Is Mike Pence Really the Future of the Republican Party?

It was the speech the nation desperately needed.

Thirteen months ago, that is, not at the close of the news day on a dreary Friday in February 2022.

But former vice president Mike Pence’s related declaration, before the Federalist Society on Friday, that “President Trump is wrong. I had no right to overturn the election” hath some hailing him as a hero nonetheless.

“Bravo Mike Pence,” George Conway tweeted almost immediately. Federalist stalwart Conway is (not that it matters?) the husband of Kellyanne Conway, who’s about to make bank on a book about her years fluffing Trump. Mr. Conway was a leader of the petty and partisan push to impeach President Bill Clinton for you-know-what. But he turned Never Trump, and I respect him for that, but I worry that Never Trumpers are turning into Maybe Pencers… and that would be wrong. the Wall Street Journal editorial page called it Pence’s “finest hour.”

“Look, I understand the disappointment many feel about the last election. I was on the ballot,” Pence joked Friday. “But whatever the future holds, I know we did our duty that day.”

A few hours earlier, the Republican National Committee voted not only to censure Representatives Liz Cheney and Adam Kinzinger—both of whom voted to impeach Trump after the January 6 insurrection, and joined the House Select Committee to investigate that scandal—but to name the insurrection “legitimate political discourse.”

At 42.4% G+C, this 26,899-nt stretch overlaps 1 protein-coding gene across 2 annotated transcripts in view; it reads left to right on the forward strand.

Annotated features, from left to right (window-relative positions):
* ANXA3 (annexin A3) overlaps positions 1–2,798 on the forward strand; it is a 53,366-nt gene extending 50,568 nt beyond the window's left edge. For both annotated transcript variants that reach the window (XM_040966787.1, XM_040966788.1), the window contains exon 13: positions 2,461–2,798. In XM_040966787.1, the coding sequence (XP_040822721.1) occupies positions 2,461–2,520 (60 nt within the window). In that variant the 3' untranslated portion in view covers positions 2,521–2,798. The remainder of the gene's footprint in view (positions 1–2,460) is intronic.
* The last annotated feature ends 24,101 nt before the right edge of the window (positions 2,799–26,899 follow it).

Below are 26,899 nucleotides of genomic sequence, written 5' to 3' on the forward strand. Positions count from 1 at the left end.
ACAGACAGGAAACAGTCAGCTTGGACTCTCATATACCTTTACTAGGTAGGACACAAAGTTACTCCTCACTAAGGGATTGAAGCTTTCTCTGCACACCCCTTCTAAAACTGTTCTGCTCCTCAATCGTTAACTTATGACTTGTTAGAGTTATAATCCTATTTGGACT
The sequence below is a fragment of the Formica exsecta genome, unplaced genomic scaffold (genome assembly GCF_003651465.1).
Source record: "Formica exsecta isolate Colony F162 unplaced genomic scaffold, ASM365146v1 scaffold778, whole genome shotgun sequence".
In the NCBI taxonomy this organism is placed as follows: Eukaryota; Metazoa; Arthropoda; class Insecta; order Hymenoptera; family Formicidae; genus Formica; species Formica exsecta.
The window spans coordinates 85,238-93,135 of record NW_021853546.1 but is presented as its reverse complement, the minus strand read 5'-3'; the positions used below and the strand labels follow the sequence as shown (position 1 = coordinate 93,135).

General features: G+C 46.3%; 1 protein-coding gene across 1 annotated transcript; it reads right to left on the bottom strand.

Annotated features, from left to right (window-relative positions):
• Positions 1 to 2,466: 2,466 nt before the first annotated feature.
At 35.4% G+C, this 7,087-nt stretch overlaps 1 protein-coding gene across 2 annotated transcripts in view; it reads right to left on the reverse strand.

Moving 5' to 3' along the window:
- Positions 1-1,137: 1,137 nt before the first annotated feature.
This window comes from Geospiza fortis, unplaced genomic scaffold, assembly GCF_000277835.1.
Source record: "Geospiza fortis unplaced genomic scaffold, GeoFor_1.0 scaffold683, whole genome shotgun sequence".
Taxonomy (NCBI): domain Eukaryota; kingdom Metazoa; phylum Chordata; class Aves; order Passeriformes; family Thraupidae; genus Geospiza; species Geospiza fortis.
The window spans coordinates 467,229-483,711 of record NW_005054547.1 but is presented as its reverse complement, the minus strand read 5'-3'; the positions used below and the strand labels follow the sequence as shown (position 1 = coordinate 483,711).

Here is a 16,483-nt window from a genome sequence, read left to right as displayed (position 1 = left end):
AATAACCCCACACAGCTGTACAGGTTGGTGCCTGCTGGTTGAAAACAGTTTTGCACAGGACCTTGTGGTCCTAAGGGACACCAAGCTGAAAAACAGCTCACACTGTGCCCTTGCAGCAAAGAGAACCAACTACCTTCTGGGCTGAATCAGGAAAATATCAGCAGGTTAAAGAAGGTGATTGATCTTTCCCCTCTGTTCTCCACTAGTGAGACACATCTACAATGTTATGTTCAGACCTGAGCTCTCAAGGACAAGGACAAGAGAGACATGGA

That’s why Pence’s 13-months-late weak-sauce rebuke to Trump was kinda brave… but also pathetic. It nonetheless won plaudits from pundits and some Never Trumpers and even some supposed Democrats—but most importantly, it inflamed the debate over whether Republicans are maybe, finally, belatedly or just-in-time pulling away from Trump and going… home. Maybe Pence is home?

The anti-choice Slinky-spined theocrat should be nobody’s idea of ​​a solid home, let someone alone who should hope to occupy the Oval Office. Whether he did something good on Friday or not, he is terrible. According to records compiled by the House January 6 Select Committee and many journalists, Pence knew pretty much everything Trump was planning—and said nothing about the treason he saw at the time. And very little afterwards, when he came into direct danger. (Believe me, I did think about whether that constituted courage. I decided it constituted loyalty to his tribe.)

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